I still attend NUIG and love my programme. However, that’s not what this post is about.
Thursday night I ran into a friend from class, F., on the bridge coming home from errands in town. We decided to catch up at the College Bar, then went to an off-licence, then to “her” place that she’s sharing with some married Brazilian friends until she moves out this week. Armed with a bottle of wine and sesame crackers for our hosts, they brought out the cheese platter and beet dip (very good stuff, as I found out). We sat around and talked, and I understood about half of what the two Brazilians were saying to each other, such as when yer one was telling the other to go to the corner shop to get ingredients for capirinhas, etc. A good time was had by all – topics of conversation ranged from Portuguese men to getting a Ph.D. in Ireland, and I even was able to speak French with our hosts.
Friday night, L. and I went to gather the foodie supplies in town for the Why Not? Adventure Film Festival. L., another volunteer for the Festival, just happens to live in the building next to me, is also getting a masters at NUIG and, as she is French, was the perfect person to shop for cheese with, particularly as it was a rather small budget. In the end, we were successful: we braved tempestuous winds to get there, but exited Sheridan’s Cheesemonger’s having sampled delicious (although disagreeably smelly) cheese and stuck to a budget.
Once back home, while L. started making dishes for the Festival, I grabbed food from my apartment to make dinner, given that it was going to be a long evening of last-minute preparation. I made a very cheap meal of steamed carrots and lentilles aux lardons (essentially, green Puy lentils with pancetta or fatty cubes of ham). I should mention that one of L.’s roommates, also named L., is Italian and snorted at what Dunnes’ (chain store) calls “pancetta”. I got good reviews for my cooking from L. and L., which was a relief given that it was the first time I made the dish for people other than myself.
Almost every time I go over to theirs, they always ask me if I want pasta. This really means, “You are going to have pasta. How much do you want”? Then we eat cookies and drink tea just to balance out the calories.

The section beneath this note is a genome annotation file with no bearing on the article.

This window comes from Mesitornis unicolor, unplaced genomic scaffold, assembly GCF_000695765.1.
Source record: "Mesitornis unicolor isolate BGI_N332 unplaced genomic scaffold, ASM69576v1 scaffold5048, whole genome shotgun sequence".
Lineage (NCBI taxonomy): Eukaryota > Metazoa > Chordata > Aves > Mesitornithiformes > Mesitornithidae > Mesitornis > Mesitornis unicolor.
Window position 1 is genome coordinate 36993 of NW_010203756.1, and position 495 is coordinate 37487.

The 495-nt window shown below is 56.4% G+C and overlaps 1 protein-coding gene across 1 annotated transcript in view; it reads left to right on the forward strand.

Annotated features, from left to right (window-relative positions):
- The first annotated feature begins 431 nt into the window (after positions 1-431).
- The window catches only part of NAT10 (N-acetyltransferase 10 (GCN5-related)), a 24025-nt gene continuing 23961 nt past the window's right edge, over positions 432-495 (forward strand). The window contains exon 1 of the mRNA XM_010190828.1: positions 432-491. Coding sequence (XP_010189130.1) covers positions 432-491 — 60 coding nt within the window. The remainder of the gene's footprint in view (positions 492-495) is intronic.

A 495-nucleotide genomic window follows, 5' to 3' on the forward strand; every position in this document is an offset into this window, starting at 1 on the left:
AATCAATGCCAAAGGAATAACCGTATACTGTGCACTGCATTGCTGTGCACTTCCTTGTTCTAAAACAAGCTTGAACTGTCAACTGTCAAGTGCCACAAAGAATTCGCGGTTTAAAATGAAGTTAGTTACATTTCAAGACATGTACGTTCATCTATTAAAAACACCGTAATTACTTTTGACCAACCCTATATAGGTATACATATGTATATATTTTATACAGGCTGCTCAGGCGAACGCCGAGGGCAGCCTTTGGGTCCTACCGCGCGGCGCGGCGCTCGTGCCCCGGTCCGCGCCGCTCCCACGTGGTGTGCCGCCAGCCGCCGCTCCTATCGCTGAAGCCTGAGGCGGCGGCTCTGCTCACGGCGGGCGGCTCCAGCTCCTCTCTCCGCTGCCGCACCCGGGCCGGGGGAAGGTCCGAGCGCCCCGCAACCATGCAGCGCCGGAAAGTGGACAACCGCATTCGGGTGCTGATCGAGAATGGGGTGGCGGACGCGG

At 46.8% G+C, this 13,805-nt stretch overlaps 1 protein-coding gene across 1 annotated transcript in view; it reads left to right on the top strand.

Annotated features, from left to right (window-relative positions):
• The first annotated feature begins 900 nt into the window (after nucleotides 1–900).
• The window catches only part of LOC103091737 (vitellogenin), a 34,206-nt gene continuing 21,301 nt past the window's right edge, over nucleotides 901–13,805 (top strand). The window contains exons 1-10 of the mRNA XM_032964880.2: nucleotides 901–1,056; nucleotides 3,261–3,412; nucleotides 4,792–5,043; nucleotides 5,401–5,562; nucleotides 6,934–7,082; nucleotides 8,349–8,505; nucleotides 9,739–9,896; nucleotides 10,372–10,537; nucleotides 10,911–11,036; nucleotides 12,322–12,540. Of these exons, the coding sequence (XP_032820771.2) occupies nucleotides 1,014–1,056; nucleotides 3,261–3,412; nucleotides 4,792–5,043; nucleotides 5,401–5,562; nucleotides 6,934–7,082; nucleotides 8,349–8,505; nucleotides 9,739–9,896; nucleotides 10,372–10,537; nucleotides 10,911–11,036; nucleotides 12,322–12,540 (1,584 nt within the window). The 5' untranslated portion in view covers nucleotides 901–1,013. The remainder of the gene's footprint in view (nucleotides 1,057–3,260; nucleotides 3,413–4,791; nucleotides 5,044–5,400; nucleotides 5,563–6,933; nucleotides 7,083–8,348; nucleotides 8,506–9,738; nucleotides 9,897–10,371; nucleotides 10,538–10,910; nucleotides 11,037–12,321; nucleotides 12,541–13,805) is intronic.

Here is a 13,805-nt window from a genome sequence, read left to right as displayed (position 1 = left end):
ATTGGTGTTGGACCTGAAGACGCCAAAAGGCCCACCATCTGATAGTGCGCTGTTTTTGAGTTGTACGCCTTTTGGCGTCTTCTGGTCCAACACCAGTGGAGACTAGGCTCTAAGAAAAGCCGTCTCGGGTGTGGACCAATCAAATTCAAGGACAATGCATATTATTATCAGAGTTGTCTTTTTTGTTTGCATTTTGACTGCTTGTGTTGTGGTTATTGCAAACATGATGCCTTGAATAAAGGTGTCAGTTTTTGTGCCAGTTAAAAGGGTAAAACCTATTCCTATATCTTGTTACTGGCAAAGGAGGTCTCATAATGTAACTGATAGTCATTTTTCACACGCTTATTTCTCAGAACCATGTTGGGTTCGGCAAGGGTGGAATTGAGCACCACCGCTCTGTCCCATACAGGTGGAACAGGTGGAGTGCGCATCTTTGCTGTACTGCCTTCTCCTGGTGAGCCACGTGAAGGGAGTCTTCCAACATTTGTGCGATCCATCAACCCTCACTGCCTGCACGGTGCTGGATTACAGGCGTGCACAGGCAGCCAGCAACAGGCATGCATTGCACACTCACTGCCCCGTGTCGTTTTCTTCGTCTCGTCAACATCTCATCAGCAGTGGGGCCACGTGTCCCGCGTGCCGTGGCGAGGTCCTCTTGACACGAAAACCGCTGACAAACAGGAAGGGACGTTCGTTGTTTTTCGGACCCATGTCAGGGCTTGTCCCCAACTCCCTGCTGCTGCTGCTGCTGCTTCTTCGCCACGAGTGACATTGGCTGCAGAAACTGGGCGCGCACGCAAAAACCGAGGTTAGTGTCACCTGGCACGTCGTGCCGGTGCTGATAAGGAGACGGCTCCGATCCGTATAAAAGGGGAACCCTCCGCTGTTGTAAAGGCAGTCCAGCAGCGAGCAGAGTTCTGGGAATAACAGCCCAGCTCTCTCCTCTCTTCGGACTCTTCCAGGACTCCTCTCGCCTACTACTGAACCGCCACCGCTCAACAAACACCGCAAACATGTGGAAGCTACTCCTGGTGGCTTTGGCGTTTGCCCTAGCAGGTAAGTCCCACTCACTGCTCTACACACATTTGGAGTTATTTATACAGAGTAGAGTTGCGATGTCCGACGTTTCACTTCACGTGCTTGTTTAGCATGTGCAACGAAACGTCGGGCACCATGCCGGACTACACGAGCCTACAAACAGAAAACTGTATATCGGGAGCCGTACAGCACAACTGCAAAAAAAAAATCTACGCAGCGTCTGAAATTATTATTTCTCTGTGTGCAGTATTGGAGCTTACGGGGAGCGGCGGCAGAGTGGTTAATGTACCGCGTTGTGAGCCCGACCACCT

Although the Why Not? Adventure Film Festival did not officially start until 5 that evening, my day started (like most peoples’) much earlier. At 9h30, L. and I headed to our boss’ apartment, C., and with the help of her many roommates, carried materials to the theatre where the event would be held. This included the wonderful food made by the Brazilian roommate. We did all the glamorous things: set up tables, put up signs with sticky tack, went for a kebab run, troubleshot PowerPoint presentations, set up the food, uncorked the wine, coordinated with the interviewers &c.
As the seven speakers arrived early in the afternoon for the pre-party meet and greet, I was pulled away by C. after having briefly met two of them (one of whom was Mike O’Shea) to help solve some technical issues. All was well and ready for 5pm in the end.
First, all the speakers–well, spoke. For the speaking part, since I was the only one who wanted to, I kept time for the speakers. As such, I was fortunate enough to get to stand in the wings, so the screen and the speakers were right there. I devised a tap-dancing reel to warn the speakers to end, since waving my arms and eyebrows did not have the desired effect. The moderator (a brilliantly kind and funny speaker himself, Mike Jones) said they should have bought tap shoes for me. Everyone in the wings had fun with that part.
We then had the first of about four or five intermissions throughout the 11-films-watching spree. After selling some raffle tickets during the first one, I seized the opportunity per C.’s insistence to go to the volunteer/staff/speaker-only room upstairs and eat leftovers—and took the advice per the one female speaker (Claire Riordan) that I grab a glass o’ wine from the afternoon’s meet-and-greet. So, I did accordingly and hid myself in the stairwell to avoid the horde of people queuing at the bar and getting progressively rowdier. The theatre auditorium filled up with just as many beer bottles as people by the end of the night. Five hours craning your neck up at a screen is mildly physically uncomfortable, no matter where in the world you’ve been.
Films ended well after midnight, those of us left went to the pub, then back to C.’s for several hours, and then we all walked to our various places after.
I can’t express in the limited experiences told above how much the speakers and films showed much-needed and nuanced viewpoints, including on topics beyond adventuring. The night itself was an adventure, from the down-to-earth, earnest and comic speakers to the edits of the films and wayside discussions. I’m looking forward to the next adventure, for all of us (including readers)!
*Also, C.’s Brazilian roommate should seriously consider opening her own restaurant.
P.S.: I will be off the grid for at least two days visiting Cousin Carmel in Kildysart as of tomorrow morning!
(Last but not least, a picture book for some lighter reading . . .)
Last week’s outdoor Market in Galway.
What happens when you sauté the above with tomatoes and mincemeat (or “ground beef”, as we’d say in the U.S.)
What happens when you’re going to Kildysart tomorrow and opt not to buy groceries as they’d spoil before Wednesday: cereal, grapefruit juice and the obligatory cup of tea.
“A Tiny Picture For a Small Orange”, or how to use leftover oranges before you are leaving for a few days. Cheers to actually using the provided juicer found in the press!